Established on Aug. 28, 1883, as the Committee on Buildings and Grounds, the unit currently employs more than 640 full-time and hourly technical, craft and administrative staff members who help maintain more than 560 buildings on campus. Those buildings are located on 2,000-plus acres containing more than 449 miles of utility distribution systems that provide power, heating and cooling, and water 24 hours a day, 7 days a week.
Part of the Office of the Vice President for Capital Planning and Facilities, Facility Operations also performs repair, maintenance, emergency service and minor construction for all classroom and academic buildings, as well as custodial care. In addition, Hewetson said, consistent recognition as one of the nation’s most beautiful college campuses is owed in large part to the work of the unit’s landscape and grounds maintenance crews.
Liberian delegation visited IU to consult on amendment process
A delegation from Liberia visited Bloomington earlier this week to consult experts from the Maurer School of Law’s Center for Constitutional Democracy on several issues surrounding the Liberian constitutional amendment process.
Professors David Williams and Susan Williams, who direct the center, represented IU along with Gary Anderson, the center's advisory board chair, and several doctoral and J.D. student affiliates who are working on constitutional issues.
The goal of the five-day meeting was to draft specific amendment provisions that can then be presented to the Liberian legislature when it reconvenes.
Discovery scientist set to seek, encourage business potential of IU Bloomington research
As the fall semester kicks into gear, a technology manager with the IU Research and Technology Corp. will work closely with researchers on the Bloomington campus and the Johnson Center for Entrepreneurship in Biotechnology to encourage and assist startup business activity.
Wesley Pennington recently was named to the position of discovery scientist -- a role created through collaboration between IU and the Lilly Endowment Inc. to aid increased commercialization of promising innovations developed by IU Bloomington faculty.
Much of the job extends Pennington’s duties at IURTC, which largely involves efforts around information technology, software and health technology innovations developed at IU, the IU School of Medicine and the university’s affiliate groups.
Indiana CTSI announces awards for new projects
The Indiana Clinical and Translational Sciences Institute recently selected three projects to receive $200,000 each in funding for the next two years through the IU Grant Linking University-Wide Expertise Awards. The three projects address issues in psychological and brain sciences and chemistry:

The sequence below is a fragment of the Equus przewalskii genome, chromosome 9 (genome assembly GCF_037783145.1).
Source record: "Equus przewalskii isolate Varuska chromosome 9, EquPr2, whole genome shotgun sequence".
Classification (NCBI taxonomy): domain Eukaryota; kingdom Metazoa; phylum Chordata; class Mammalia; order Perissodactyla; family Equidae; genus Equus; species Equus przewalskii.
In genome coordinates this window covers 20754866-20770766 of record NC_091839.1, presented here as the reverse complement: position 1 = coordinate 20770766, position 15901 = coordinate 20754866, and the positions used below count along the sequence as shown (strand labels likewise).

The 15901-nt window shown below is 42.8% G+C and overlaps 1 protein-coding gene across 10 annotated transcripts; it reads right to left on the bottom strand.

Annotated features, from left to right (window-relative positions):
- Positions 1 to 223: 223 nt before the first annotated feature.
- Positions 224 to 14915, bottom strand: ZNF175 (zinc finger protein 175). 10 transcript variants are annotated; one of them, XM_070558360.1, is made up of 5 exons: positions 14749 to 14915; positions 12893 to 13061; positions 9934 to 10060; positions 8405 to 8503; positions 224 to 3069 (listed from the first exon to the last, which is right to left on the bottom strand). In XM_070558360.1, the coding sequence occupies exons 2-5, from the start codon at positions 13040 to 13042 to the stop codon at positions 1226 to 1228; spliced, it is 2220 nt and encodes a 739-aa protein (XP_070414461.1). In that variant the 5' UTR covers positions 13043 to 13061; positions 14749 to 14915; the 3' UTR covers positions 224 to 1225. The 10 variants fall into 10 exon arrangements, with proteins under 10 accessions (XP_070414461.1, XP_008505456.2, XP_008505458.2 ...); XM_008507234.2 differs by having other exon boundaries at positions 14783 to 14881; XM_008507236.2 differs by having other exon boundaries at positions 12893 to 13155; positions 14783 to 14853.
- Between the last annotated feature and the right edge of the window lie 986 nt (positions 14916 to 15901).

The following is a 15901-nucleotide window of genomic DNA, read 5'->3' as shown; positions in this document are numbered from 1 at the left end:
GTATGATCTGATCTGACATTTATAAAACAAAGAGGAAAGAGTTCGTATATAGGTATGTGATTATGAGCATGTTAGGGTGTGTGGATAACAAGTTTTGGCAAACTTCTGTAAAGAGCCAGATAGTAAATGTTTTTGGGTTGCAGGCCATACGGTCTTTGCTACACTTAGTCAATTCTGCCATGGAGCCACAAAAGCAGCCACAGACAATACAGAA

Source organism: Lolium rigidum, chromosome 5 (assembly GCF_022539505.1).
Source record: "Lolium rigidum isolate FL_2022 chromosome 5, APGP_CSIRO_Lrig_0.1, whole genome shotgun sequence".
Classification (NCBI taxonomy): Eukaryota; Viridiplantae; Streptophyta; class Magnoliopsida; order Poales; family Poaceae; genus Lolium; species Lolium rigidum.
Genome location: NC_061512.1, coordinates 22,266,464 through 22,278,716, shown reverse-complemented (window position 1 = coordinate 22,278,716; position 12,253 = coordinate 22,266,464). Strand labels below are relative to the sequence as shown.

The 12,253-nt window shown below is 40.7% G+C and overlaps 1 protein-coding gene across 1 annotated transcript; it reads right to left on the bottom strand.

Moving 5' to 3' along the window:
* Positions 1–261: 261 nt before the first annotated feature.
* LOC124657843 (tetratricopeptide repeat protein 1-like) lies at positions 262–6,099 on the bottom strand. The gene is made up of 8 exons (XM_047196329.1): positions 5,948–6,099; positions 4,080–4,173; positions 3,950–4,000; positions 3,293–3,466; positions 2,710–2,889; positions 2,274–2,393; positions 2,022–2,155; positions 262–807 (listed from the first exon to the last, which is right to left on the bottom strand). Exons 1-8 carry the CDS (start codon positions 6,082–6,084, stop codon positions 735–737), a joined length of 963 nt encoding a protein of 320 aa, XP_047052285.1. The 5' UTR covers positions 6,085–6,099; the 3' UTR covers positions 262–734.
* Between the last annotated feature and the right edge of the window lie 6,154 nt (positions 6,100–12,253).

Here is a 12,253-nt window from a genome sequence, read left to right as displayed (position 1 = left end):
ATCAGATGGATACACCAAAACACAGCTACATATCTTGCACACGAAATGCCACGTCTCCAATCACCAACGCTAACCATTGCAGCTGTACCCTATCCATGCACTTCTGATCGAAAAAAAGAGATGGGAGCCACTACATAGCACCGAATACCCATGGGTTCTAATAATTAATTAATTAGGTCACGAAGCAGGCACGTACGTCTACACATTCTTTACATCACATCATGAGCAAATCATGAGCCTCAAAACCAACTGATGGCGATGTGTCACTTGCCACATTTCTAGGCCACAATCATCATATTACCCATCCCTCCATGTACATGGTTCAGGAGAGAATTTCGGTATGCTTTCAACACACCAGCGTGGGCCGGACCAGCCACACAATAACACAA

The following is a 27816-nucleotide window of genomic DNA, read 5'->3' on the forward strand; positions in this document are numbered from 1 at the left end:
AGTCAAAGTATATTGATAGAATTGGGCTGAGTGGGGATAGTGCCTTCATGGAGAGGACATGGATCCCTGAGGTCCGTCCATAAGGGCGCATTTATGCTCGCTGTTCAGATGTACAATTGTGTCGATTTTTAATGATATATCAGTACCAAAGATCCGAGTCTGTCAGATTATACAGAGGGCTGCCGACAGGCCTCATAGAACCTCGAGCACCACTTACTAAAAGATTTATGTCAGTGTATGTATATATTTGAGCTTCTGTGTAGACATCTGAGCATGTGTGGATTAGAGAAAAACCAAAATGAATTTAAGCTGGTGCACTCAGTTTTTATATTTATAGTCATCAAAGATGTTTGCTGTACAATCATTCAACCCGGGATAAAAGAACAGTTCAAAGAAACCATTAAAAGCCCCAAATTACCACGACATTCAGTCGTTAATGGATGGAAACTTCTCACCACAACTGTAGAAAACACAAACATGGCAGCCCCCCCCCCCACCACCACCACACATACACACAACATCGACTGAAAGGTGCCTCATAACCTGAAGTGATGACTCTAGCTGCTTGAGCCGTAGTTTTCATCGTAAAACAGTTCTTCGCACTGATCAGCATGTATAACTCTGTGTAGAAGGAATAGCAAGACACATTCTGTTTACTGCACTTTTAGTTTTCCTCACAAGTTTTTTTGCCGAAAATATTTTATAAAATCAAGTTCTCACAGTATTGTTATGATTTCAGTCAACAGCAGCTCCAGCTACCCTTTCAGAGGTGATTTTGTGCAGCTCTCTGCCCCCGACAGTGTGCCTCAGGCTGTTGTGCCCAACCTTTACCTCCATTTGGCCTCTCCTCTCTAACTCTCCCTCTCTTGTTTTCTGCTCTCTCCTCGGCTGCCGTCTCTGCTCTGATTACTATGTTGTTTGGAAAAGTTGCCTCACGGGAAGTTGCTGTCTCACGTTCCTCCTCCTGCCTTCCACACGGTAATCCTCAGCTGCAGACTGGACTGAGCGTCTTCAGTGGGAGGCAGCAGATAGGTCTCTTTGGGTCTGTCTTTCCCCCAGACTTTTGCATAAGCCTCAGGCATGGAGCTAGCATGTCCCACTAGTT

- Ken Mackie, professor of psychological and brain sciences at IU Bloomington, was awarded funds for the Translational Adolescent Cannabis Use Research Center.
- Franco Pestilli, assistant professor of psychological and brain sciences at IU Bloomington, was awarded funds for his project titled, “Improved accuracy for anatomical mapping and network structure of the Alzheimer’s brain.”
- Peter Ortoleva, distinguished professor in physical chemistry and chemical biology at IU Bloomington, will conduct a study titled, “Integrated Computational and Laboratory Approach for the Efficient Discovery of Antiviral Vaccines.”
IU Bloomington, Kelley School of Business ranked among nation’s best by U.S. News, Forbes
IU Bloomington again was recognized in rankings issued by U.S. News and World Report.
For the third year in a row, U.S. News ranked the undergraduate program at IU’s Kelley School of Business in the top 10. Last week, Kelley also learned that its MBA program is ranked among Forbes’ top 20.
IU Bloomington continues to be among U.S. News’ top 30 public national universities and was ranked 75th in the broader list of "best national universities."
IU, Kelley School and Whirlpool partnering on sixth Habitat campus build
Nereyda Garza, a single mother of three, has spent many years living in other people’s living rooms. But once her new Habitat for Humanity home being built at IU is complete, she will have her own living room for the first time in her life.
Construction will begin Sept. 23 on Garza’s home, the sixth Habitat for Humanity house being built with a Bloomington family by IU students, faculty, alumni and staff on campus, sponsored by Whirlpool Corp.